Who Stole My Google Watch?

By Emma Crameri Emma Crameri has been verified by Muck Rack's editorial team
on 20 August 2023

Calling all amateur detectives and online sleuths, I have genuinely lost my beloved Google Watch. Who has it now? Where is it? Is it at the bottom of the Brisbane River?

So what happened? Like all good detective stories, let’s try to tell it in the correct chronological order.

Before the Event

It is a recession, I was running out of money and my tax return was a complete mess. I could access it via MyGov. But I spotted some weird RoboDebt that should not have been there.

So I was on a budget and I wanted to purchase a couple of items on sale. It was the lead-up to Barbie showing in the cinemas, so I was keen to get a photo in the adult-sized photo booth box.

I was concerned that I had taken my Google Watch off, in the photo booth. And the young kids before or after me had taken it. The selfie photo was terrible.

Anyhow, I went home with too many shopping bags. I was tired from lots of walking (I’m averaging 10,000 to 12,000 steps per day). My mobile phone did not have much juice on it, so I was super bored. I was ready for a nanny nap on the train ride home.

The Criminal Incident

Around mid-day just before lunchtime. While travelling on a Ferny Grove Train on Friday 30 June 2023. I sat in the last carriage with a lady texting and a bike. In the next carriage, two teenage boys on bikes were lingering near the door. All three people got on at the same time. I wondered if they were a family or together.

I got off at Grovely and was going to walk home to somewhere near Keperra. But I forgot my black leather sling bag. The boys stole it and might have had it for 5 to 15 minutes.

I promptly got off the train and told the staff member who immediately locked the gates. She put down her Ryobi Garden tool, and immediately hit her security button. She started talking to someone else via a walkie-talkie.  

My bag was retrieved and locked away. I picked it up at the end of the line. I took an extra trip out to Ferny Grove train station, the same day. I got to see the horrendously large car park.

I felt relieved but when I got home, I had a better look at the contents. Everything seemed to be there, except I could not find my Google Pixel Watch LTE.

Filing an online Police Report

Soon after the incident, I filed an online Police report with Crimestoppers.

Police watch report case number 350127.

The local state police refused the case. So, I had to retype all my notes. And work out how to file a Cyber Security Report. Search engines were not my friend.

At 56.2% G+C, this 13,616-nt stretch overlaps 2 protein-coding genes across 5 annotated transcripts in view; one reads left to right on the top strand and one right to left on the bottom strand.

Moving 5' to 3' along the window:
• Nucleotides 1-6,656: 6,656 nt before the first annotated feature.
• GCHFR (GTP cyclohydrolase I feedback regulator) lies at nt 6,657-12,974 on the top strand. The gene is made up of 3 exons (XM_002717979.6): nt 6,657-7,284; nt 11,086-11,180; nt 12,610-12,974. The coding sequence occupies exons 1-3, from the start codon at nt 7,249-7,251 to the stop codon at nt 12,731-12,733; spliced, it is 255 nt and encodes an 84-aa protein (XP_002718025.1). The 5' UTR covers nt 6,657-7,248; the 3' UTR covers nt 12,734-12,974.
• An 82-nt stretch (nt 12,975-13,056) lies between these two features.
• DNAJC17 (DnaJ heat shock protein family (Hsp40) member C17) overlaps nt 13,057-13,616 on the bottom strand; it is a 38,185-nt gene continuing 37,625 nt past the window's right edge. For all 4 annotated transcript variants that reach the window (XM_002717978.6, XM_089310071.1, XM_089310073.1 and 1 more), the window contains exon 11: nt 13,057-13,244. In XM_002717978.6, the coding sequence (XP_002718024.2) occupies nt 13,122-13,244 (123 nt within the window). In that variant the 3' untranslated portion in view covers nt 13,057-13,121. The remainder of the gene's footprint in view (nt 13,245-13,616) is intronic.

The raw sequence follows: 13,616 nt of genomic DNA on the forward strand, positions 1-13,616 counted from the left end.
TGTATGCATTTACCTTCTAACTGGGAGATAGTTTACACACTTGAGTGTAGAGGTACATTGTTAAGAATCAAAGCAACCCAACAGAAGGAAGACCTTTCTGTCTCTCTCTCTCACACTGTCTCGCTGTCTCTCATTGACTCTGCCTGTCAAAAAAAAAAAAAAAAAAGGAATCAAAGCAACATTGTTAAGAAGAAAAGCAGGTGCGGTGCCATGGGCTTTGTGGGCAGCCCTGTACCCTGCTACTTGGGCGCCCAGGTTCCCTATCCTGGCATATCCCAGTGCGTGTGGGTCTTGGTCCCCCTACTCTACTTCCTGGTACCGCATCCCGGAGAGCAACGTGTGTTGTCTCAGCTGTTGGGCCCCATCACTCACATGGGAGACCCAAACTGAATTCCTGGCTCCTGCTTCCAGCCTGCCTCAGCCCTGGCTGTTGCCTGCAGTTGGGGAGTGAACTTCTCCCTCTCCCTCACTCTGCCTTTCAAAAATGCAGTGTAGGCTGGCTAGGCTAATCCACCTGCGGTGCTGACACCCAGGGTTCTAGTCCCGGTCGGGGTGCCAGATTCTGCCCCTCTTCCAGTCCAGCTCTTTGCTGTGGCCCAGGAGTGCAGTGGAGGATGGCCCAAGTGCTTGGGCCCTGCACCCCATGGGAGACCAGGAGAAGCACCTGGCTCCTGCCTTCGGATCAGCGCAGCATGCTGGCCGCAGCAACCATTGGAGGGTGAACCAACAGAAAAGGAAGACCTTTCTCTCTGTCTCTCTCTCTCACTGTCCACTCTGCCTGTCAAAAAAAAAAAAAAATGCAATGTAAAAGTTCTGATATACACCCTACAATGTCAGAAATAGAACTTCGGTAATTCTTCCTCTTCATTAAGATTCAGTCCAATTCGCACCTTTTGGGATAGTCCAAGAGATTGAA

Filing an online Cyber Security Report

After a frustrating time trying to fill in the correct online form. I seemed to have found the right one. I completed an online Cyber Security Report with the federal government.

I received the following email confirmation message:

Your ReportCyber Receipt

Thank you for reporting. The reference number for this report is: CIRS-20230710-163.

If the cops had the correct resources and funding, it would be super easy to access the security cameras to identify who stole my expensive tech watch.

I genuinely can’t find it at home. The watch was issued for an online review. I would like it back.

Turning the House Upside Down

When I got home, I rechecked my bags for things I could not find. I wondered how much damage a couple of tech-savvy teenagers could do in a quarter of an hour. They potentially could have stolen personal information, my two business cards, and bank details. 

A couple of days after the incident, I had to admit what happened to my husband. He started looking for the watch himself. He’s a tad scary when he’s angry and cross. Together we make a mean boxing team!

We both looked under all the beds. We looked in the technology cupboard. I opened all the Google technology boxes. We looked everywhere in this post-war two-bedroom house! Even under the dog’s bed!

Reporting the Incident to My Bank

Unfortunately, my bank is foreign, so I had to take a special trip on public transport to notify them of the theft. The polite bank teller logged the details against my bank accounts. I immediately placed a transfer limit on all three accounts. I’m lucky that my bank takes financial security seriously. Don’t ask me who I bank with, I won’t tell you.

Do you know why I keep using cash? Because when I check my bank statement, I do not want to see every time I drank coffee or at takeaway Maccas. I only want to if I am in the red, or if I have been hacked.

Checking Local Lost Property

I decided to have one last-ditch attempt at finding my Google Watch, before writing this article.

Yesterday, I rang TransLink Queensland who told me to ring the trains. I was confused by the Lost Property phone number on their website. I eventually got the right person.

Then I tried to ring the Myer Centre Lost Property. Little did I know it has been renamed to UpTown Shopping Centre. (Super weird!) There is nothing uptown about the Queen Street Mall. It’s pure shopping hell.

Later in the day, I did talk to a lovely lady at the information kiosk. She looked up the dates on her computer and confirmed that there was nothing in her database.

Pleading to the Thieves

If you find a Google Watch with a green plastic watchband that does not belong to your teenage son or daughter, can you please return it to an Australian police station?

I realise at this point, there is a very slim chance that the thieves read the Women Love Tech website. And a slimmer chance that their parents do! But some news stories spread like wildfire.

Remember: Everything you do online can be tracked. Everything. Even illegal and criminal activities.

No questions asked. No reward is offered. Just do the right thing. It’s in the best interests, of everyone.

A life of crime does not pay. 

Related News

More WLT News